Japan Will Seek Alternatives to Cut Russian Coal Imports: Industry Minister

Japan Will Seek Alternatives to Cut Russian Coal Imports: Industry Minister
Japan's Economy, Trade and Industry Minister Koichi Hagiuda (C) arrives at the prime minister's office in Tokyo on October 4, 2021. (PHILIP FONG/AFP via Getty Images)
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Japan will seek alternatives to reduce reliance on Russian coal imports as part of its sanctions against Moscow, the industry minister said on Friday.

“We will work further to reduce our dependency on Russia by pushing forward the diversification of energy sources, including renewables and nuclear power,” industry minister Koichi Hagiuda told reporters, Kyodo News reported.

Hagiuda also noted that Japan will need to find alternative suppliers to avoid domestic coal shortages, which could lead to power outages.

“We will corporate with Russian sanctions without inflicting burden on domestic industry,” he added.

Russia accounted for 11 percent of Japan’s total coal imports in 2021, according to government data. Russia was also Japan’s fifth-biggest supplier of crude and liquefied natural gas (LNG) in 2021.

The move comes after Prime Minister Fumio Kishida announced on Thursday that Japan will work with the Group of Seven (G7) advanced nations to impose additional sanctions on Russia, following reports of civilian deaths in Ukraine.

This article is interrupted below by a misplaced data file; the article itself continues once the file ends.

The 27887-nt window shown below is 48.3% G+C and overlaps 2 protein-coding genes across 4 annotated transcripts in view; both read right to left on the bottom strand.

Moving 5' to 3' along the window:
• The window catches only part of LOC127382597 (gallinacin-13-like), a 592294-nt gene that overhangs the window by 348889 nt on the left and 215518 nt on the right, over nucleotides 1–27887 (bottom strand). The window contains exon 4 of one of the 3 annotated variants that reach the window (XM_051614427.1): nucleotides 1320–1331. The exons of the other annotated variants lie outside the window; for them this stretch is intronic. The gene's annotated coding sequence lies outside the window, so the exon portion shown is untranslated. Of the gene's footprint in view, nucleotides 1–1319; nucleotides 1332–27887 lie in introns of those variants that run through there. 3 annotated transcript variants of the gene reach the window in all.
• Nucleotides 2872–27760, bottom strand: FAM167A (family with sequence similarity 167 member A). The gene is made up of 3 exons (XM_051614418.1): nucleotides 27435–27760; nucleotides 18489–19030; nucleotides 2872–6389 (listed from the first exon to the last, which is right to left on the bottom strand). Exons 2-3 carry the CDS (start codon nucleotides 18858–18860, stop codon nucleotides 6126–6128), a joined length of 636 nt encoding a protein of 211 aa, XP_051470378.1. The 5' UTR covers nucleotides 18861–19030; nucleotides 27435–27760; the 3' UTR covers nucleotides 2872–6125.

“[Russia’s] unforgivable acts have come into light one after another,” Kishida said. “We must not forgive its invasion and war crimes. We will demonstrate our will with severe action.”

He said that Japan will continue to provide humanitarian aid and secure seats on weekly direct flights linking Poland and Japan to assist in the evacuation of Ukrainians fleeing their country.

But the country will not pull out from the Sakhalin-2 LNG project in the Russian Far East, Kishida said on March 23, saying that the project is “extremely important” to Japan’s energy security.

Japan’s Mitsui and Mitsubishi each hold 12.5 and 10.5 percent stakes in the Sakhalin-2 project, while Russia’s state-run Gazprom PJSC owns 50 percent. Shell, which holds a 27.5 percent stake, exited the project in response to the war in Ukraine.

Japan has increased sanctions on Russian individuals and organizations over the war in Ukraine, restricting exports of certain goods to Russia and banning Russian banks from the SWIFT global interbank network.
Russia placed Japan on its “unfriendly nations” list and suspended peace treaty talks with Japan in retaliation for Tokyo’s sanctions against its invasion of Ukraine, a decision Japan strongly condemned.
On March 31, Russian President Vladimir Putin signed a decree requiring foreign companies from “unfriendly countries” to pay in rubles for Russian gas beginning April 1 in retaliation to Western sanctions imposed over its war on Ukraine.

Moscow has also denied targeting civilians and claimed that images of bodies in Bucha, a town northeast of Kyiv recaptured from Russian forces, were staged to justify additional sanctions against Russia and derail peace talks.

Reuters contributed to this report.
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